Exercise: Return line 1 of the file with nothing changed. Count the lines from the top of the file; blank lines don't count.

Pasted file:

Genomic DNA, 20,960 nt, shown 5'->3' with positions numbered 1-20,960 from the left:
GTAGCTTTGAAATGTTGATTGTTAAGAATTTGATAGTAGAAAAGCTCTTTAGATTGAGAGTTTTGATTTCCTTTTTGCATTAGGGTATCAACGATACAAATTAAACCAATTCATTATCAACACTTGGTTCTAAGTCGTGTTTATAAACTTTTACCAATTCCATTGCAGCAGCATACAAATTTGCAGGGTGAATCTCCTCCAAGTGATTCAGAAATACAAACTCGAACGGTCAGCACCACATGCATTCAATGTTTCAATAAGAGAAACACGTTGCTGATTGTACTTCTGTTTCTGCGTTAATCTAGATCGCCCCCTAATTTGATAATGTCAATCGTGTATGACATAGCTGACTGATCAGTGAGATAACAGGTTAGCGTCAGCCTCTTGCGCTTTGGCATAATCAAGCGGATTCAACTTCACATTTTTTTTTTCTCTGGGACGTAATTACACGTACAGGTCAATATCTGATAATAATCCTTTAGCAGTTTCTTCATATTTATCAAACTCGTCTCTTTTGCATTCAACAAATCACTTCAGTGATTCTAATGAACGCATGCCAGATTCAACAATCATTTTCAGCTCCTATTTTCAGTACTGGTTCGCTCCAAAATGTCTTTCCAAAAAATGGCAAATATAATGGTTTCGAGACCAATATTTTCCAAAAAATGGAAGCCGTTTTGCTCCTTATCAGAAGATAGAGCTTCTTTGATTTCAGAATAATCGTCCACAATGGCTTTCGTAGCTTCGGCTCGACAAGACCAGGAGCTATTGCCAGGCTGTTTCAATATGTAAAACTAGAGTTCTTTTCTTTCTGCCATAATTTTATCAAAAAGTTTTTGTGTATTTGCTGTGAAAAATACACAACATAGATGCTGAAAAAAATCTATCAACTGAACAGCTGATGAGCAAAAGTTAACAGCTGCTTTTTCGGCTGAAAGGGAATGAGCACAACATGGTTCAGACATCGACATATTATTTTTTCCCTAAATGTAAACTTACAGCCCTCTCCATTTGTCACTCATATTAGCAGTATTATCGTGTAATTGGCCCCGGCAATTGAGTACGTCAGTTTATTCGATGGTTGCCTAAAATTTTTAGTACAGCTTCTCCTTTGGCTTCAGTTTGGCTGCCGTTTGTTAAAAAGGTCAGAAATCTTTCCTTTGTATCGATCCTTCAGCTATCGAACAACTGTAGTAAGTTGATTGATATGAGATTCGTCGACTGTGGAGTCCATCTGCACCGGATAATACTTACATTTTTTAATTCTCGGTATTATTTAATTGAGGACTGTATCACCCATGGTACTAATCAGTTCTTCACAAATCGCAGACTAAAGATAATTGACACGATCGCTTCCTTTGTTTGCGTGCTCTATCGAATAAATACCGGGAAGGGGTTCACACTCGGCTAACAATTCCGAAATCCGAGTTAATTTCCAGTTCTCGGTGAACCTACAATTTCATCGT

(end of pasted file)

Genomic DNA, 20,960 nt, shown 5'->3' with positions numbered 1-20,960 from the left: